You Will Know Them By Their Fruits
In this most unconventional election cycle, there have been a few things that have remained constant. One of them is the effort on the campaign trail to appeal to Christians.
Call them by whatever name of the era — the “Moral Majority,” the “Religious Right” and now “evangelicals” — those who generally affiliate with the Republican Party due to non-negotiable issues of their faith comprise a large number of voters. That’s especially true in early contest states like Iowa and South Carolina.
In the 2012 Iowa Caucus, those who self-identified as “evangelical” or born-again Christians in an entrance poll by Edison Research numbered 57% of all participants. The value of this group of voters is undisputed; yet winning the hearts and minds of these voters seems to be awkward for many campaigns, which, alone, should convey a message.
Evoking surprise from some candidates and their Beltway consultants, these voters are driven by their faith in the civic arena to pursue obedience in Christ’s command to be “the salt of the earth” and “the light to the world.” These same values voters aren’t looking for a preacher but are sure quick to spot the inconsistencies of pandering politicians who fall back on props and catch phrases.
A few weeks back when Donald Trump took the platform at Liberty University, the audience of the Christian school, founded by evangelical stalwart and pastor Jerry Falwell, caught the real-estate tycoon making reference to a Bible verse in a manner that exposed his unfamiliarity with Scripture. Instead of quoting “Second Corinthians,” Trump referenced “Two Corinthians.”
Gaffe of the century? Hardly, but his cavalier dismissal of questions about his faith made it something to ponder.
Trump’s ascendency has been borne out of an absolute disgust toward “the GOP Establishment,” which excels in empty promises and deliberate lies to the base so as to get elected. Those promises have too often been forgotten by those safely ensconced in their DC digs. The obvious question has to be asked, “Why are these same voters permitting Donald Trump to use their faith with such disregard and deception?”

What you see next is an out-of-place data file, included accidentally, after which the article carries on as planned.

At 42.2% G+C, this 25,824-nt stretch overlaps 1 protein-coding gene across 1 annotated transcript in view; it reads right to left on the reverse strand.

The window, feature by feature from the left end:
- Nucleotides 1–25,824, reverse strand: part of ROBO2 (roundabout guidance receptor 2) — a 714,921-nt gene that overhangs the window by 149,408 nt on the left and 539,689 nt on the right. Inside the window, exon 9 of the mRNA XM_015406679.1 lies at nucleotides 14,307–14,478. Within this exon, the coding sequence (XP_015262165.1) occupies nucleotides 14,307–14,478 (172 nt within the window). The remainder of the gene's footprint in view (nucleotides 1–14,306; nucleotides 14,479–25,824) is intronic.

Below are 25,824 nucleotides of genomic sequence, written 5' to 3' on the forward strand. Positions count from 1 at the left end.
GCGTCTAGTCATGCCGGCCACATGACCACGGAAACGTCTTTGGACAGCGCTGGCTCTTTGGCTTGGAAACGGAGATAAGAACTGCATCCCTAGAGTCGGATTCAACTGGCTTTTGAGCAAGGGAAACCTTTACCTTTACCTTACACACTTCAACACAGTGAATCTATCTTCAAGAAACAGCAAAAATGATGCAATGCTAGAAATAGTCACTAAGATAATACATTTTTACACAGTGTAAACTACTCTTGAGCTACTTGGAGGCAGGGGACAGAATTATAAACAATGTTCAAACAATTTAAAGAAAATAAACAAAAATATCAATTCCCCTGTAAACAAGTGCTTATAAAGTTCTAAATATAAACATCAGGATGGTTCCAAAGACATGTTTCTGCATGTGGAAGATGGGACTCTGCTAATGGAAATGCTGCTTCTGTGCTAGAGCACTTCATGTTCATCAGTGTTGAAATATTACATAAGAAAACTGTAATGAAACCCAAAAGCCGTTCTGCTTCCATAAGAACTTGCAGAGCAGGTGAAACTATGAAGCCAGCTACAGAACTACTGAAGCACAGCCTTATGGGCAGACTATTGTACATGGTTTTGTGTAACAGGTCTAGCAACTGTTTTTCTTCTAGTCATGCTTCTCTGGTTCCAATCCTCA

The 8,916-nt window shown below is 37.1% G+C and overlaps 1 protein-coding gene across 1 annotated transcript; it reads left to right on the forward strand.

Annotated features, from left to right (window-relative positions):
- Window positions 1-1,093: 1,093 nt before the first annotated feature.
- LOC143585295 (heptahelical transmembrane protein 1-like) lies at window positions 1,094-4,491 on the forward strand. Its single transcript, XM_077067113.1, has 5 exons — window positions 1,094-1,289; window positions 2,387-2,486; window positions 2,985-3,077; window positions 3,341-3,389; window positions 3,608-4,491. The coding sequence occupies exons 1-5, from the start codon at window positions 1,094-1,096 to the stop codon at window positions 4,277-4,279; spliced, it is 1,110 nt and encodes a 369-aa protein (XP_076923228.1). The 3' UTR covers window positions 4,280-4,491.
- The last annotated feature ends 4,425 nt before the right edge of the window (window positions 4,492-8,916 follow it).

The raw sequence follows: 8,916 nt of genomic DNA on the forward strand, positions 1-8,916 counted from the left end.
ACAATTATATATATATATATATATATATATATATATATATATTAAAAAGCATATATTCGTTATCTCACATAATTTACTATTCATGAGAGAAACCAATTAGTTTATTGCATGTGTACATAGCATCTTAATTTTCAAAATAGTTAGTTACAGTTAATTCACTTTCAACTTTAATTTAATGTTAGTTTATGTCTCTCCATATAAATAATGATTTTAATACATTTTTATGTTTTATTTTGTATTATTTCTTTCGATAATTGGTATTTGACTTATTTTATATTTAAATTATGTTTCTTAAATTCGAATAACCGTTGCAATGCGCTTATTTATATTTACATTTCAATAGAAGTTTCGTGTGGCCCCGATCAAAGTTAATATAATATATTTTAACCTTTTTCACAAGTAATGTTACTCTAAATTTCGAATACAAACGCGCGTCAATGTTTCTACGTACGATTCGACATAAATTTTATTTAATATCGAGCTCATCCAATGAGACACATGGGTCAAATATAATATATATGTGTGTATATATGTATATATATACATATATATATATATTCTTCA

Was it more disgusting to watch an abortion-loving, same-sex-marriage-defending Leftmedia screech indignations about Trump’s misuse of the Bible, or to witness the very casual and superficial use of God’s Word by someone proclaiming it the only book better than his own?
Far more important was another of Trump’s illustrative musings.
Speaking to a group of Christians at the Family Leadership Summit in Iowa last summer, Trump’s response to pollster Frank Luntz’s question should have alarmed values voters. When asked, “Have you ever asked God for forgiveness?” Trump’s answer appeared to be far from a sincere evocation of one’s need of a Savior who redeems from sin and more a calculated reply to continue the narrative that he controls his own destiny: “I’m not sure I have. … I don’t think so. If I do something wrong, I just try and make it right.”
That’s the answer of a man who seemingly doesn’t understand the fundamental tenets of the Christian faith.
With just these two examples, never mind the long list of liberals and their secular causes that Trump has supported over the course of time, all may easily discern that his goal is an awkward courting of Christian voters. With a longer history of behavior and actions that seem as comfortable easing in and out of the talking points that fit a specific audience as one would be taking off a jacket in a costume change, Trump has been very adaptable over this election cycle to woo his loyal following.
There is danger in patronizing devout Christians to garner their votes. One account in Scripture records Jesus Christ passing a fig tree, full of foliage yet barren of the buds that would produce fruit during season. Christ, finding no signs of the early edible precursors to figs, gave a harsh response to the tree’s healthy appearance and lack of creative obedience to yield fruit. His curse caused the tree to wither and was a clear demonstration, among many others, that the expectation to produce fruits of the faith is part of the life of obedience as a believer.
A word of caution to voters and activists: The moment that our time, talent and treasure go disproportionately to causes that compete for our faith and the passions of our efforts, we are idolaters. The passion for winning a political campaign in the heart of a Christian should be fueled by the desire to honor Christ and not to gain power, prestige nor the prowess of the purse.
Further, politicking for Jesus followers while taking liberties with His Truth to which Christians are called is dangerous. While some are personally pious, others, paradoxically, employ the Biblical Buffet approach to make one’s platform of issues “Christian enough” but culturally acceptable.
It’s clear. There is power in the votes belonging to values voters. It’s also evident that some dare to touch that which is sacred and precious in a very cheap and demeaning manner to appeal to those voters.
Values voters don’t want a theocracy and know that Liberty enhances the practice of one’s faith. Yet the same deception employed by the governing class to be elected only to squander the GOP majority must serve as the benchmark to authenticate leaders who operate from consistent principles, rather than those whose foliage is appealing to the eye but bears no fruit.